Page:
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Legal Marketing Ethics

Label Up!

By William Hornsby

While some people are “lawyering up,” lawyers are labeling up. Advertisements, as well as brochures and emails, often seem to be screaming out at even the most sophisticated audience: “Lawyer Advertisement!” “Advertising Material!” “This is an Advertisement!”

Of course lawyers don’t label up because they are concerned people will be confused about whether firm websites are seeking out business. They do it to comply with the state ethics rules. On the one hand, over-labeling may dilute the firm’s message. On the other hand, failing to comply with the ethics rules can lead to disciplinary action. Consequently, there is no substitute for closely reading the rules imposing these requirements. Here are some things to watch for.

Mailing Labels

Most states require lawyers to label mailings as “advertising material” under certain circumstances. Although the states vary on this, most require the label to appear on the outside of the envelope. Some states get more detailed and require a certain font size, a color (usually red) and the exact placement of the label, such as the lower left-hand corner.

Under these state rules, which frequently mirror ABA Model Rule 7.3(c), there are several circumstances where the label is not required. For example, when a letter is sent to another lawyer, a family member, a close friend or someone with whom the lawyer has had a prior professional relationship, i.e., a current or former client, the lawyer does not have an obligation to include this label under the rules of most states.

Also, the rules frequently require the label when the material is sent to “prospective clients known to be in need of legal services in a particular matter.” This is designed to cover accident victims who receive solicitations from lawyers who mine their information from publicly available police reports. The idea is to give people fair warning that a letter from a lawyer is nothing more than a solicitation. On the other hand, when in-house counsel receives a glossy brochure from an AmLaw 200 firm, that warning is neither needed, nor in most states, required.

Online and Over-the-Air Labels

The states that follow the ABA Model Rule also require electronic communications, such as emails, to be labeled “advertising material” at the beginning and end of the message. The same exceptions discussed earlier apply. However, a handful of states require email solicitations to include specific labeling language in the subject line. This may be one of the most widely ignored ethics rules that exist. Nevertheless, lawyers who do not comply are at risk of disciplinary action.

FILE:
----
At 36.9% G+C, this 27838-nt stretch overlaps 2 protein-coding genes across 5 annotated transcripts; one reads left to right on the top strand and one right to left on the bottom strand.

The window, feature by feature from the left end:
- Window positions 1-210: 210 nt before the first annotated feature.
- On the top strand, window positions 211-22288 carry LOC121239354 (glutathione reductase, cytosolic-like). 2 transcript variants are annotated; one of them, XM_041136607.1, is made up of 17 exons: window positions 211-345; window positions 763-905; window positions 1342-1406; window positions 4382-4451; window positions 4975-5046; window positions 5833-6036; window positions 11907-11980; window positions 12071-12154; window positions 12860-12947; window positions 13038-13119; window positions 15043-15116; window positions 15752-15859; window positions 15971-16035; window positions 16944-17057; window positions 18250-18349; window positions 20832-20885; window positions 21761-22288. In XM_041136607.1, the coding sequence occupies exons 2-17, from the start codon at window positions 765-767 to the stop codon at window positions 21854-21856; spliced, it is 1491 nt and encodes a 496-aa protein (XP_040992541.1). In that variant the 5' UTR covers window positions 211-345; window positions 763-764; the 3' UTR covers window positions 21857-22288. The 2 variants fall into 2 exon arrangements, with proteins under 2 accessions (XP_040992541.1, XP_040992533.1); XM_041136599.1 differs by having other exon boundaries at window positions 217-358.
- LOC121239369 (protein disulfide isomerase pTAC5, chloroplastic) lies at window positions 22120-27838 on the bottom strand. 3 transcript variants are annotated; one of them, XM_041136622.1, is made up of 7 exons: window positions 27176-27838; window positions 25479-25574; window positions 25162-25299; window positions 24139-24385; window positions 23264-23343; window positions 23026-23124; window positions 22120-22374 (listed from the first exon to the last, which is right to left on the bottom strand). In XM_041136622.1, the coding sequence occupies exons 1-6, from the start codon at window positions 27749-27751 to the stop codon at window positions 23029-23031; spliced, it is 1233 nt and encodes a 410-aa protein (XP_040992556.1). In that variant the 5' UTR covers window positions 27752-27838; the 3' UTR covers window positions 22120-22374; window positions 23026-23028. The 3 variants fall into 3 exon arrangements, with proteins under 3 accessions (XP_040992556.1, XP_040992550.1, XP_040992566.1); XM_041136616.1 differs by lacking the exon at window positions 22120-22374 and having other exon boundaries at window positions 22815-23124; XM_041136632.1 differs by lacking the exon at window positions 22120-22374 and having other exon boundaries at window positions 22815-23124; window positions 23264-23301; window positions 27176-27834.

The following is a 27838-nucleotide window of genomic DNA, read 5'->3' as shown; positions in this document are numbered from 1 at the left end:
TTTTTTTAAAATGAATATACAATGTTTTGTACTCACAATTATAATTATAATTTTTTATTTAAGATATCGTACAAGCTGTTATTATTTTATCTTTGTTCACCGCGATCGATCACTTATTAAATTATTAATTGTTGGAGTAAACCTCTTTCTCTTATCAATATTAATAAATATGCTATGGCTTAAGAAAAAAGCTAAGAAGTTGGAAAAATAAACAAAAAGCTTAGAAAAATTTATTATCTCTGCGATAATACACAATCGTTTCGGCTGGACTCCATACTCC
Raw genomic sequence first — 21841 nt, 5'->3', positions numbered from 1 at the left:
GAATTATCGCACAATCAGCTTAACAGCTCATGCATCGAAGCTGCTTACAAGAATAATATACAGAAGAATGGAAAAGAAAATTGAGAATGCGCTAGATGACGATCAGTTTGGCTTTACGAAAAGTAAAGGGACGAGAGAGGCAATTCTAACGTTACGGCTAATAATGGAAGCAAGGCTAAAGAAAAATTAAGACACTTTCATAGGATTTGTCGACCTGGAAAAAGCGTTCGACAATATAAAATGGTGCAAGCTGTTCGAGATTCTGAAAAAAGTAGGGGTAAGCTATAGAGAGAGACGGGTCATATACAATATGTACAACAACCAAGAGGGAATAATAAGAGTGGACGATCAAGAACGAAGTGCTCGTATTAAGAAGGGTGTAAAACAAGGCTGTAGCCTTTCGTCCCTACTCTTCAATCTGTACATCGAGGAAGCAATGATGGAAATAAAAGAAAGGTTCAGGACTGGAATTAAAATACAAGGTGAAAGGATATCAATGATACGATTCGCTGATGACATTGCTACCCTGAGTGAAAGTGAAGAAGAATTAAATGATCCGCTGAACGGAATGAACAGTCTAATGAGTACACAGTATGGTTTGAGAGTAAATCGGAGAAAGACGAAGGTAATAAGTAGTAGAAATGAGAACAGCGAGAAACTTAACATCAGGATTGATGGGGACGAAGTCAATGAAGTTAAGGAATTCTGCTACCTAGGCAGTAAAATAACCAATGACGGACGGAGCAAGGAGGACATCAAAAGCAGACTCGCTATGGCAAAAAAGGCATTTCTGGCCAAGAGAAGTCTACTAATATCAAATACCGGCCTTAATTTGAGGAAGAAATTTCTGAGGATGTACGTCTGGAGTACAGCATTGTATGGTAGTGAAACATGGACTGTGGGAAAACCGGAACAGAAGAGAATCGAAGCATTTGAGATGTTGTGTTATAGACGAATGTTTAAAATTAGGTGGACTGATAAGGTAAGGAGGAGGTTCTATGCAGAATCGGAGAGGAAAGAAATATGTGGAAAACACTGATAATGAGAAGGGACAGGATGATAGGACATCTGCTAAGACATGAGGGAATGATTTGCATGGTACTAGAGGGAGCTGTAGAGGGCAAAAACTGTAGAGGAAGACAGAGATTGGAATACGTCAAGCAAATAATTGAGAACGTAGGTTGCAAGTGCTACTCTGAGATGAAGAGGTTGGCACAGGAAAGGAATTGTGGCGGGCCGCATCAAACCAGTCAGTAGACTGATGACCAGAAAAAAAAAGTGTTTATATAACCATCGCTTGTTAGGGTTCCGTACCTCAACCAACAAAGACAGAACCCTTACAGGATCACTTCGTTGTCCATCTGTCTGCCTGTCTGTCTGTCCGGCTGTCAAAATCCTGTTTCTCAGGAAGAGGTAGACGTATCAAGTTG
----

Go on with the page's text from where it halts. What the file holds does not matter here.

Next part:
Finally, a few states go beyond labeling requirements for solicitations and require certain types of website advertisements to be labeled. For example, New York requires advertisements other than those appearing on the radio, television or billboards, or in directories, newspapers or magazines to be labeled “Attorney Advertising” on the front page and the home page of websites. The rule does not indicate just how prominent the label must be. In the spirit of giving them nothing more than they require, some firms in New York snuggle the phrase between the links for the terms of use and their privacy policies at the bottom of their home page.

Like many of the ethics rules governing lawyer advertising and solicitations, there is nothing intuitive about the obligation to label up. So, check those state rules before going forward with your advertising materials.

Will Hornsby has served as Staff Counsel at the American Bar Association for the past 23 years. He writes and speaks extensively on issues of ethics, technology and client development. Will recently spoke at the 2012 LexThink.1, which you can watch here, on “Ignite This! Five Ethics Rules that Should be Incinerated.” Follow him @willhornsby.

This material should not be construed as legal advice or the policy of the ABA or any of its constituent entities.

 More Marketing Ethics Pointers from Will Hornsby
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Categories: Daily Dispatch, Legal Ethics and Professional Responsibility
Originally published May 3, 2012
Last updated February 19, 2013
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William Hornsby William Hornsby

Will Hornsby is an attorney focused on the professional responsibility of innovative and tech-based legal services. After serving as staff counsel in the ABA’s Division for Legal Services for 30 years, Will now champions access to legal services through his law firm at He writes and speaks extensively on issues of ethics, technology and client development. Follow him on Twitter at @willhornsby.

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